CybersecurityCritical cyber vulnerabilities found in financial system

Published 2 February 2011

A recent report found critical weaknesses in automated high-frequency trading systems that hackers could exploit to make money or simply wreak havoc on the financial system; cPacket Networks fears that hackers could use what it calls a “side channel attack” stealthily to manipulate financial data as it is received by these high-frequency trading program; many analysts believe that the “flash crash” in May 2010, when the Dow dropped nearly a thousand points in several minutes, was unintentionally caused by high-frequency trading systems; cPacket is working with financial institutions to optimize their high-frequency trading systems to detect these manipulations

A recent report released by cPacket Networks found critical weaknesses in automated high-frequency trading systems that hackers could exploit to make money or simply wreak havoc on the financial system.

Based on tests in its labs, cPacket believes that hackers could stealthily create variations in how financial market data is received by computers running high-frequency trading programs.

These slight variations could manipulate the automated systems giving hackers an unfair trading advantage or disrupt systems all together.

High-frequency trading is a technique that uses high powered computers that analyze market data to buy and sell various stocks in fractions of seconds to take advantage of micro-fluctuations in price.

This technique relies upon speed and powerful computers and eschews traditional investing practices of analyzing companies for their long term potential or broader market trends.

Dr. Rony Kay, CEO of cPacket, says, “We have been able to create micro-behaviors that could be used to target specific market data and trades feeding into automatic trading systems. We believe that such techniques pose a substantial risk of creating unfair trading, if used by the wrong people.”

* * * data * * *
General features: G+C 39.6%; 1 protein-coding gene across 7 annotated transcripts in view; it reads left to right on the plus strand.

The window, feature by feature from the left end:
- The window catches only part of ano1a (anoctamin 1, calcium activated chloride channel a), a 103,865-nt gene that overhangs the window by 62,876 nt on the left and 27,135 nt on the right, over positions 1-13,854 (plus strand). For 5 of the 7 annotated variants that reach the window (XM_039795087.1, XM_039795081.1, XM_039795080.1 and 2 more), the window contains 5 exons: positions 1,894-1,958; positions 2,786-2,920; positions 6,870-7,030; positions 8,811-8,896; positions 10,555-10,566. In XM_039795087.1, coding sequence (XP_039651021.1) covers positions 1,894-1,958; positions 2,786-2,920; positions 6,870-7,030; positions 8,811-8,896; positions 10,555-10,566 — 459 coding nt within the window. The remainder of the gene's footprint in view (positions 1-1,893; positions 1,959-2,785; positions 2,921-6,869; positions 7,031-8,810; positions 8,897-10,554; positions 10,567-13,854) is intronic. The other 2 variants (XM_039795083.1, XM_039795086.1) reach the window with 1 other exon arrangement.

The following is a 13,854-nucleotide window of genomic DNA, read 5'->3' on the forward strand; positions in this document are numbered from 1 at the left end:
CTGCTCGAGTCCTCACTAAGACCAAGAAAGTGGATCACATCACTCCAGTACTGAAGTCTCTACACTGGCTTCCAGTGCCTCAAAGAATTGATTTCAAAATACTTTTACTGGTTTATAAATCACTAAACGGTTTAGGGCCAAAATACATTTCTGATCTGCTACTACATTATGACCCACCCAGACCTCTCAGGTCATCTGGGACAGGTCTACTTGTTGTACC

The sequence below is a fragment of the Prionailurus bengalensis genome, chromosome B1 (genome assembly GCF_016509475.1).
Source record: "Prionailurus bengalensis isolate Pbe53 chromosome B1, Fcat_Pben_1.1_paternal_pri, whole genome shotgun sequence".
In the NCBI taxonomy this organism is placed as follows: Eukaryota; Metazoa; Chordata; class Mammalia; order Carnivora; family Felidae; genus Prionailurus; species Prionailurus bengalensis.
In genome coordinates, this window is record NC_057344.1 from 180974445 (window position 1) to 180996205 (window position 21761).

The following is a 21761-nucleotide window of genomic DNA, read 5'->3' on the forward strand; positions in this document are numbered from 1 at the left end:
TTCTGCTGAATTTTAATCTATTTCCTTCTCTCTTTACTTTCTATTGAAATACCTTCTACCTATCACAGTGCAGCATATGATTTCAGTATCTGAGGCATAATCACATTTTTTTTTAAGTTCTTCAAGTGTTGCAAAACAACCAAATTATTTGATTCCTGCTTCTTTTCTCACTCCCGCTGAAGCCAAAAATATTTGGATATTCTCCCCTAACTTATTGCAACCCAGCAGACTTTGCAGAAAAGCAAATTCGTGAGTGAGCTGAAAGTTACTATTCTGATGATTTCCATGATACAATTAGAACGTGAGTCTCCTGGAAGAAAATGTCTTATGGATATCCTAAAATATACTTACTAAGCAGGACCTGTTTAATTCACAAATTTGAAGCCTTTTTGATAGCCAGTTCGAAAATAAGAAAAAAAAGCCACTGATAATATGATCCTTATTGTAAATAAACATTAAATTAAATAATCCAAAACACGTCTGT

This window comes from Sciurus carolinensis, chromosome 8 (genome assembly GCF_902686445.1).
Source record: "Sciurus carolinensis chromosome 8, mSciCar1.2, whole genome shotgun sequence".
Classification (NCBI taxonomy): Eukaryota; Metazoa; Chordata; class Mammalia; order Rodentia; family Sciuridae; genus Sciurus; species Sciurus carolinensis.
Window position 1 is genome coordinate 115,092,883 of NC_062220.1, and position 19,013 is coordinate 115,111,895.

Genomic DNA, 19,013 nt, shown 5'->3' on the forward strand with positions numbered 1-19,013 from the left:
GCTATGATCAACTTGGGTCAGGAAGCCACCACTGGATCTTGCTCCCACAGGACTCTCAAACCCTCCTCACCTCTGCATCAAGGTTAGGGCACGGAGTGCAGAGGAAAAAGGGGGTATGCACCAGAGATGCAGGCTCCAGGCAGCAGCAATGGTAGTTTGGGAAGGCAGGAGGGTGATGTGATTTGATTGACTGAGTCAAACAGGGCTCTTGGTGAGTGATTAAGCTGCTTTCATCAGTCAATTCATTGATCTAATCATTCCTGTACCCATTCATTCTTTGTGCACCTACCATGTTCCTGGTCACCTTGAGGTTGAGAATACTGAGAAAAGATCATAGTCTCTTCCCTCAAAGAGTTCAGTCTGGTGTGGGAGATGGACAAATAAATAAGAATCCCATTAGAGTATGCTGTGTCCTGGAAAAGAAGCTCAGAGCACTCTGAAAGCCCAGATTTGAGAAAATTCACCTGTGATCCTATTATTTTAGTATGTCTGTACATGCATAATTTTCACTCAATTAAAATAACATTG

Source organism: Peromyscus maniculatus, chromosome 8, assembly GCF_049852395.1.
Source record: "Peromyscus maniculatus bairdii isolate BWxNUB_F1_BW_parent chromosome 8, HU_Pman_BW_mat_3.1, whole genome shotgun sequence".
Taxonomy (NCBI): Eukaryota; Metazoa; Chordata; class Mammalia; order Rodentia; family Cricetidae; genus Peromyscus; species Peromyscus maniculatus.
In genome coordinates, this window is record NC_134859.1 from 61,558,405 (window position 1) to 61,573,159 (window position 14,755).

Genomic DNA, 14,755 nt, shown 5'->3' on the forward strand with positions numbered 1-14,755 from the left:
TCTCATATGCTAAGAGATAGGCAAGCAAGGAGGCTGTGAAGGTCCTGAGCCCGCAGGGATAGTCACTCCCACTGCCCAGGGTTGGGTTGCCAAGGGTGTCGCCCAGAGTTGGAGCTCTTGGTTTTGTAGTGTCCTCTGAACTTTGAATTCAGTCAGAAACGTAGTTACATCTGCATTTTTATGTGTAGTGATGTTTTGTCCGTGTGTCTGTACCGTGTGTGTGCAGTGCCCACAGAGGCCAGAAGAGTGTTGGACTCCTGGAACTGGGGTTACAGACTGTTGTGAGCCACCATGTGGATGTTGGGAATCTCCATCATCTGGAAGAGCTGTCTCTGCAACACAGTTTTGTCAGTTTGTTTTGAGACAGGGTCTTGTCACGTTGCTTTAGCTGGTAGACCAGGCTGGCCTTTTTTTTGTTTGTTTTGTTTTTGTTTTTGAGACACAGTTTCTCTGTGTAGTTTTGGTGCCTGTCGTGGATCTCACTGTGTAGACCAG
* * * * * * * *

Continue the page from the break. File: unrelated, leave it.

cPacket calls these cyber attacks a “side channel attack,” because these micro-variations are introduced “under-the-radar” and undetected by network monitoring tools.

Kay says that, “In the current environment, these side channel attacks could go unnoticed until it is too late.”

cPacket discovered this weakness in high-frequency trading systems as it focuses on providing monitoring systems that detect discrepancies and micro-fluctuations in data packets travelling through high speed networks.

cPacket believes that it has the ability to detect these stealthy intrusions and prevent high-frequency traders from unknowingly losing money to hackers.

“It is critical that financial executives become aware of the minutest details of their data transfers to avoid problems,” said Kay.

cPacket is using its expertise in employing algorithms to inspect every bit of every data packet to advise senior financial and technology executives on how to optimize high frequency trading systems.

Jessica Herrera-Flanigan, a contributor for Nextgov, points to the flaws in focusing too much effort on securing access controls rather than securing the foundation of the system itself.

She writes, “Very often in computer security, too much trust is put in access controls — passwords, identification cards, biometrics, and so on — and not enough thought is given to limiting the consequences if those controls are defeated and unauthorized access occurs.”

Kay echoes this sentiment, saying, “Automatic trading platforms that use sophisticated algorithmic trading techniques and the traders that operate them must monitor network latency with the same diligence that they monitor market prices, trends, and news.”

As evidence of an attack’s potentially disastrous effects, she points to the “flash crash” that occurred last May when the Dow dropped nearly 1,000 points over the span of several minutes.

While the exact cause is difficult to pinpoint, many analysts believe that crash was unintentionally set in motion by automated high-frequency trading systems.

Regulators and financial institutions are building more safety measures into these high-frequency trading and other automated trading systems to prevent future crashes or attacks.